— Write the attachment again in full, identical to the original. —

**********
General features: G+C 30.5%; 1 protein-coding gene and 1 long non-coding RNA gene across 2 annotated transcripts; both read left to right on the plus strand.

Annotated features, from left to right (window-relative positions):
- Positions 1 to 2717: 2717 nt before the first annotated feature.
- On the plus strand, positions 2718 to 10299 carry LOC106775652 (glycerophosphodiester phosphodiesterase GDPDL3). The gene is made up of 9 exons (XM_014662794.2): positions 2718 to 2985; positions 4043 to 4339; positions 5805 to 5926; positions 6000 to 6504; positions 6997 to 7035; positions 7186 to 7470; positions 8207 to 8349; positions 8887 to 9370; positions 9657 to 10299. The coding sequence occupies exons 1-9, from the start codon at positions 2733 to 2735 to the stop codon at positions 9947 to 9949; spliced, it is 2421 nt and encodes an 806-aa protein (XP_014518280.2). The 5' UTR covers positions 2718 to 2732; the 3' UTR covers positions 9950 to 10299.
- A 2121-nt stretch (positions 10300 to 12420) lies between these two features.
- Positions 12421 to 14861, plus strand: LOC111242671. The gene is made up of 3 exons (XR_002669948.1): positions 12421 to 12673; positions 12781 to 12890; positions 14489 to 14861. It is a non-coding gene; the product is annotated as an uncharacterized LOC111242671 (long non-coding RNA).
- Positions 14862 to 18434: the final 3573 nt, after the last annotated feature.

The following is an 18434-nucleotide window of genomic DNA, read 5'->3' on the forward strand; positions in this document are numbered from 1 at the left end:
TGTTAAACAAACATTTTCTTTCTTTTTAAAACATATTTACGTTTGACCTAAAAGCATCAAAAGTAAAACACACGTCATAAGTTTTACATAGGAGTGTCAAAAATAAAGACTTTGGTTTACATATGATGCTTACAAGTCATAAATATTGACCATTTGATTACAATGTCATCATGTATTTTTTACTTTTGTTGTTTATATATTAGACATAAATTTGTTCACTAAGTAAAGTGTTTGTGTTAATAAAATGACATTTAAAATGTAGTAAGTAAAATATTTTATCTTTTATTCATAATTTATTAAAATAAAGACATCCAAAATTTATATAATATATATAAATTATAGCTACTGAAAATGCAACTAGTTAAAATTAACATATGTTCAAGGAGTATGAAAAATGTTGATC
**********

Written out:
General features: G+C 30.5%; 1 protein-coding gene and 1 long non-coding RNA gene across 2 annotated transcripts; both read left to right on the plus strand.

Annotated features, from left to right (window-relative positions):
- Positions 1 to 2717: 2717 nt before the first annotated feature.
- On the plus strand, positions 2718 to 10299 carry LOC106775652 (glycerophosphodiester phosphodiesterase GDPDL3). The gene is made up of 9 exons (XM_014662794.2): positions 2718 to 2985; positions 4043 to 4339; positions 5805 to 5926; positions 6000 to 6504; positions 6997 to 7035; positions 7186 to 7470; positions 8207 to 8349; positions 8887 to 9370; positions 9657 to 10299. The coding sequence occupies exons 1-9, from the start codon at positions 2733 to 2735 to the stop codon at positions 9947 to 9949; spliced, it is 2421 nt and encodes an 806-aa protein (XP_014518280.2). The 5' UTR covers positions 2718 to 2732; the 3' UTR covers positions 9950 to 10299.
- A 2121-nt stretch (positions 10300 to 12420) lies between these two features.
- Positions 12421 to 14861, plus strand: LOC111242671. The gene is made up of 3 exons (XR_002669948.1): positions 12421 to 12673; positions 12781 to 12890; positions 14489 to 14861. It is a non-coding gene; the product is annotated as an uncharacterized LOC111242671 (long non-coding RNA).
- Positions 14862 to 18434: the final 3573 nt, after the last annotated feature.

The following is an 18434-nucleotide window of genomic DNA, read 5'->3' on the forward strand; positions in this document are numbered from 1 at the left end:
TGTTAAACAAACATTTTCTTTCTTTTTAAAACATATTTACGTTTGACCTAAAAGCATCAAAAGTAAAACACACGTCATAAGTTTTACATAGGAGTGTCAAAAATAAAGACTTTGGTTTACATATGATGCTTACAAGTCATAAATATTGACCATTTGATTACAATGTCATCATGTATTTTTTACTTTTGTTGTTTATATATTAGACATAAATTTGTTCACTAAGTAAAGTGTTTGTGTTAATAAAATGACATTTAAAATGTAGTAAGTAAAATATTTTATCTTTTATTCATAATTTATTAAAATAAAGACATCCAAAATTTATATAATATATATAAATTATAGCTACTGAAAATGCAACTAGTTAAAATTAACATATGTTCAAGGAGTATGAAAAATGTTGATC